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Diagnosis and Treatment of Drug Abuse in Family Practice

Introduction
 

Abuse of drugs (including alcohol and tobacco) is the number one cause of preventable illness and death in the United States [1]. In the past 15 years, the ever-increasing number of cases of acquired immunodeficiency syndrome (AIDS) has forced the medical consequences of substance abuse into the public's consciousness. Yet AIDS is only the highly visible tip of an enormous iceberg. Each year, more than 500,000 deaths - or over one in four - in the United States are attributable to abuse of alcohol, tobacco or other drugs [2].

Equally devastating is the morbidity caused by the use of illegal and legal drugs (Table 1 below). In terms of demands on health care resources and loss of productivity, the cost of substance abuse is tremendous, whether attributable to cancer and cardiopulmonary disease from tobacco, cirrhosis and vehicular crashes from alcohol, falls and oversedation from misuse of prescription drugs, or bacterial and viral infections (including human immunodeficiency virus) associated with injection of illicit drugs.

Fortunately, treatment can be effective, probably to a greater degree when substance abuse disorders are identified early. In this regard, family physicians can play a pivotal role. They are well positioned to make the diagnosis because patients frequently seek medical care for the complications of drug and alcohol abuse. In addition, family physicians have an expanding role in the treatment of substance abuse as a result of recent advances in the understanding and pharmacologic management of addictive disorders.

This monograph highlights the lessons derived from the past 20 years of research concerning the diagnosis and treatment of drug abuse and addictive disorders. Because a great deal remains to be learned, however, family physicians must continue to use their best clinical judgment in areas where definitive answers are not established. In drug abuse, it is especially important to remain abreast of new developments that substantiate or refute current clinical practice.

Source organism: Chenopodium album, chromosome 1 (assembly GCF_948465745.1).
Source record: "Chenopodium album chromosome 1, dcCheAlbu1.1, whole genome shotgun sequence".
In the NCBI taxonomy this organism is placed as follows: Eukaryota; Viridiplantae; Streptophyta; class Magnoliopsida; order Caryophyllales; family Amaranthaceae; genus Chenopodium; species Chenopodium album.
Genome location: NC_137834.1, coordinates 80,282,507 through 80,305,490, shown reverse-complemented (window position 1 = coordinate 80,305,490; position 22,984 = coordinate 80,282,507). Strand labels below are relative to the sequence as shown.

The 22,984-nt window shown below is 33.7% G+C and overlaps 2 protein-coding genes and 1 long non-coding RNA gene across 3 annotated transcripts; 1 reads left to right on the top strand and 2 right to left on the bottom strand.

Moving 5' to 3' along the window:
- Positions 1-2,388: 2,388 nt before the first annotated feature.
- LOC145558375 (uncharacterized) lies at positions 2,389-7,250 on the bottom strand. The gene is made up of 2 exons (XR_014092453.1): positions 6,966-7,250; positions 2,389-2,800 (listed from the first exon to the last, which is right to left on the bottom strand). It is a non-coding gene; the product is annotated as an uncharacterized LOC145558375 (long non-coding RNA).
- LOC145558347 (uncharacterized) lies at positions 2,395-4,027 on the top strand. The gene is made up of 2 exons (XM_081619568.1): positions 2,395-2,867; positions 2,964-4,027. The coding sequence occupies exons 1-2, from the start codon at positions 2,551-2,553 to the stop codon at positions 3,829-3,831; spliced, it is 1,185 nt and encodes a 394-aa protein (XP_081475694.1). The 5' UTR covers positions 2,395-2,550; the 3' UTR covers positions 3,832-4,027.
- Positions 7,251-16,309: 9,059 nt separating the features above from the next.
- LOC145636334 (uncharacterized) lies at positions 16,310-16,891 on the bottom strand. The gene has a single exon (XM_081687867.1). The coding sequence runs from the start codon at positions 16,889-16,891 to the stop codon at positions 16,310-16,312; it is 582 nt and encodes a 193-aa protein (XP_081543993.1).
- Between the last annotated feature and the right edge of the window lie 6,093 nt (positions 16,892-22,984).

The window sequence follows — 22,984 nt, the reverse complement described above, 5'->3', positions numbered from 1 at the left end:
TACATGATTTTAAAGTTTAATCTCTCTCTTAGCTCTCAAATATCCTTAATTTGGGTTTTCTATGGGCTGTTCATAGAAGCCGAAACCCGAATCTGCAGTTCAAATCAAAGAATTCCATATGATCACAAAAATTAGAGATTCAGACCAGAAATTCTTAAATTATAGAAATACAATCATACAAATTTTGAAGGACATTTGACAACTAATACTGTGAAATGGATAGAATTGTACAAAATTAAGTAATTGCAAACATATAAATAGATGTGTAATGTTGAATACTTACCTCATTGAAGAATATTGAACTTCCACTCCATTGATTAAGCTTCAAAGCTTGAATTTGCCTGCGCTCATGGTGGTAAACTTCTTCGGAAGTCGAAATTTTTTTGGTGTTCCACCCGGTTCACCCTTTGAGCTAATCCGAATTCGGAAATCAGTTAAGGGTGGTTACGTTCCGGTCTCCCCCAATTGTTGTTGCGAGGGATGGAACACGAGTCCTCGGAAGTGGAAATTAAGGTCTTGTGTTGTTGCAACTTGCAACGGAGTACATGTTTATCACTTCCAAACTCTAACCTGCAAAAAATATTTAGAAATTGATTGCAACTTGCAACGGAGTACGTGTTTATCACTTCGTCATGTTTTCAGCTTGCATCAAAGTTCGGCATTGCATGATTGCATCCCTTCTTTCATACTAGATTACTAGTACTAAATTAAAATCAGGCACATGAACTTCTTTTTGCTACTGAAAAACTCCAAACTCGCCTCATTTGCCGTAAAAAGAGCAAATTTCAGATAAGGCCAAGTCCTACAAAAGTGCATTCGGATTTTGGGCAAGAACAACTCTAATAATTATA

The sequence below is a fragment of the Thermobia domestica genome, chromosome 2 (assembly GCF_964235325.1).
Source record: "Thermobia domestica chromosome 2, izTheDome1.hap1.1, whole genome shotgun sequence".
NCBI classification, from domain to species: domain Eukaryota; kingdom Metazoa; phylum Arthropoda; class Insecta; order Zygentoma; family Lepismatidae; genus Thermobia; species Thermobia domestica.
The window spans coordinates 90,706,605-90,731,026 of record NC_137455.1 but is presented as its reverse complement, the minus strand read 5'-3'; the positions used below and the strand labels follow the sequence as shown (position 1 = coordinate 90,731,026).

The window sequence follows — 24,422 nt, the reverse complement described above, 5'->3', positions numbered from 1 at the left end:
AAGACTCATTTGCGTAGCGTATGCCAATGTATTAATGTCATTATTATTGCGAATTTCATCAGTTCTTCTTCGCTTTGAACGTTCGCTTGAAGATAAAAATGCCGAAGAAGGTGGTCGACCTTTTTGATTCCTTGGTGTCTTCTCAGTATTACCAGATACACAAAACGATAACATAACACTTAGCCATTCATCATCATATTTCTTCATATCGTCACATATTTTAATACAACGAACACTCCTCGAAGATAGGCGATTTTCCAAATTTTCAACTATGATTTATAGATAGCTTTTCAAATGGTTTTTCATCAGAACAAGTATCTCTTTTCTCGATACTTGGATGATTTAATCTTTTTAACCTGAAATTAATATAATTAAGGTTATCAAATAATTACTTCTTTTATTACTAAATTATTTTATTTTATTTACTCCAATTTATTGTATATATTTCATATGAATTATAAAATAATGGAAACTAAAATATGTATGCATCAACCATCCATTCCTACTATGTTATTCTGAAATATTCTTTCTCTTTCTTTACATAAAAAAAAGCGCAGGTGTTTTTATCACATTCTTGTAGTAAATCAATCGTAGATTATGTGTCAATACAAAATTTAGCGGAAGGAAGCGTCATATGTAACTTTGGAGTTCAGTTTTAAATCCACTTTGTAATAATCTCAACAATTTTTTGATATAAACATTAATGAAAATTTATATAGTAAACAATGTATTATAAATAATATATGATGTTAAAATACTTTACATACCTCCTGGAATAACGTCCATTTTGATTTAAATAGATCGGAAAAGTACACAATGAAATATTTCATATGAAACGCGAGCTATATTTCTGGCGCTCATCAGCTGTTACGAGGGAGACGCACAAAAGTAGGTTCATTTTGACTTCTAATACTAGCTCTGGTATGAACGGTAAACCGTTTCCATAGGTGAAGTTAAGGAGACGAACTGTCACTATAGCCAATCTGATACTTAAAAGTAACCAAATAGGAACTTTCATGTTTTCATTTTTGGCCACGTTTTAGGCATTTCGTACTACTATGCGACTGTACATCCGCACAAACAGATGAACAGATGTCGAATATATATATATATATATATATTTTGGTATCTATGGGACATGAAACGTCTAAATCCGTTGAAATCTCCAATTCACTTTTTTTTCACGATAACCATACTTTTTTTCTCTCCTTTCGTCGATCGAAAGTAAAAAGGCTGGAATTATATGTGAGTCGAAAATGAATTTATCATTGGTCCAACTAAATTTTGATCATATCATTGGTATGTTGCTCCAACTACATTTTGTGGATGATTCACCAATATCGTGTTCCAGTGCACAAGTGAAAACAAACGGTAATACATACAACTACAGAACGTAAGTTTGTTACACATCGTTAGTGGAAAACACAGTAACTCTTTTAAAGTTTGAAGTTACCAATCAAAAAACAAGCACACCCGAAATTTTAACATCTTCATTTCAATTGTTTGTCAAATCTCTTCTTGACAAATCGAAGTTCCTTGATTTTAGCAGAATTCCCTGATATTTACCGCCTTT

TABLE 1: Complications of Injection Drug Use


Pulmonary complications

  • HIV-related or increased in incidence with HIV infection
    • Pneumocystis
    • Bacterial pneumonias
    • Opportunistic infections, e.g., Rhodococcus equi, Nocardia
    • Tuberculosis, especially involving strains resistant to multiple drugs
  • Cocaine-related
    • Focal air-space disease
    • Atelectasis
    • Alveolar hemorrhage
    • Pneumothorax and mediastinum
    • Bronchiolitis obliterans
    • Pulmonary edema
  • Focal infections and injection complications
  • Pneumothorax
    • Hemothorax and pyopneumothorax
    • Cellulitis, abscess, or pseudoaneurysm
    • Septic thrombophlebitis with pulmonary emboli or endocarditis
  • Microemboli, due to nonsoluble additives
    • Starch, talc-producing pulmonary granuloma and angiothrombosis and emphysema
  • Complications of inhalation
    • Reduced pulmonary function in intravenous drug users who are cigarette smokers
    • Pulmonary aspergillosis in users of contaminated marijuana

Cardiovascular complications

  • Cocaine-associated
    • Coronary artery constriction with angina and myocardial infarction
    • Cardiomyopathy
    • Rhabdomyolysis with chest pain mimicking anginal pain
  • Endocarditis

Musculoskeletal

  • Rheumatologic prodrome of hepatitis B antigenemia
  • Chronic amyloidosis
  • Bone and joint infections in injecting drug users (IDUs), especially due to Candida and gram-negative bacilli (particularly Pseudomonas)
  • Muscle and skin infarction
  • Rhabdomyolysis, sometimes accompanied by shock and renal failure
  • Small-vessel angiitis

Septicemia and disseminated infections

  • Group A, beta-hemolytic streptococci
  • Candida albicans fungemia syndrome
  • Fungal ophthalmitis
  • Fungal brain abscess
  • HIV-related
    • Aspergillosis
    • Rhodococcus equi infection
    • Listeriosis
    • Nocardiosis
    • Salmonellosis
    • Pyomyositis
    • Borrelia infection
    • Pericarditis due to Bacillus careus
  • Cocaine sinusitis
    • Clostridium botulinum infection
    • Pott puffy tumor
  • Syphilis
  • Hepatitis
  • Renal disease

Adapted from Cherubin CE and Sapira JD. The medical complications of drug addiction and the medical assessment of the intravenous drug user: 25 years later. Ann Intern Med 1993;119:1017-46. Used with permission.


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Illustration of a stimulant drug causing an increase of dopamine in the nucleus accumbens
Cover illustration by
Carol Donner, Tucson, Arizona




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